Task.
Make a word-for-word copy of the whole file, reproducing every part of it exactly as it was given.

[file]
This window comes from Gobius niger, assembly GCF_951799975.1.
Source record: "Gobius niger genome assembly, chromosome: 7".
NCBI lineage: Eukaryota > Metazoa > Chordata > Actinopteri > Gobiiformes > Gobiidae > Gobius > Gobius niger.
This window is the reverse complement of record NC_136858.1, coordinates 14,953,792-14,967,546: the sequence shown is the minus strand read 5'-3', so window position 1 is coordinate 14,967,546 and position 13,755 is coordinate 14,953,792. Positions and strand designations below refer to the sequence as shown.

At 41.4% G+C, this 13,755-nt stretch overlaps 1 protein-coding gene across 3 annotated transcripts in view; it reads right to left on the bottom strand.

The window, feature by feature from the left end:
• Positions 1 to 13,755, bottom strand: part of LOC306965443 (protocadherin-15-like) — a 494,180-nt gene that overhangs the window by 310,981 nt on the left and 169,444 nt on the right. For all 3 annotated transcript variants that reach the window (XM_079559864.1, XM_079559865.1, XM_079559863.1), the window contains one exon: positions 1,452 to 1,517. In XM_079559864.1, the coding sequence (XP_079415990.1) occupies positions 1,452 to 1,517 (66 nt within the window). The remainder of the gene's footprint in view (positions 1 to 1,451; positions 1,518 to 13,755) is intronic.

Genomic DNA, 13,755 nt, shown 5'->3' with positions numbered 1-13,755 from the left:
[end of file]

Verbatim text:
This window comes from Gobius niger, assembly GCF_951799975.1.
Source record: "Gobius niger genome assembly, chromosome: 7".
NCBI lineage: Eukaryota > Metazoa > Chordata > Actinopteri > Gobiiformes > Gobiidae > Gobius > Gobius niger.
This window is the reverse complement of record NC_136858.1, coordinates 14,953,792-14,967,546: the sequence shown is the minus strand read 5'-3', so window position 1 is coordinate 14,967,546 and position 13,755 is coordinate 14,953,792. Positions and strand designations below refer to the sequence as shown.

At 41.4% G+C, this 13,755-nt stretch overlaps 1 protein-coding gene across 3 annotated transcripts in view; it reads right to left on the bottom strand.

The window, feature by feature from the left end:
• Positions 1 to 13,755, bottom strand: part of LOC306965443 (protocadherin-15-like) — a 494,180-nt gene that overhangs the window by 310,981 nt on the left and 169,444 nt on the right. For all 3 annotated transcript variants that reach the window (XM_079559864.1, XM_079559865.1, XM_079559863.1), the window contains one exon: positions 1,452 to 1,517. In XM_079559864.1, the coding sequence (XP_079415990.1) occupies positions 1,452 to 1,517 (66 nt within the window). The remainder of the gene's footprint in view (positions 1 to 1,451; positions 1,518 to 13,755) is intronic.

Genomic DNA, 13,755 nt, shown 5'->3' with positions numbered 1-13,755 from the left: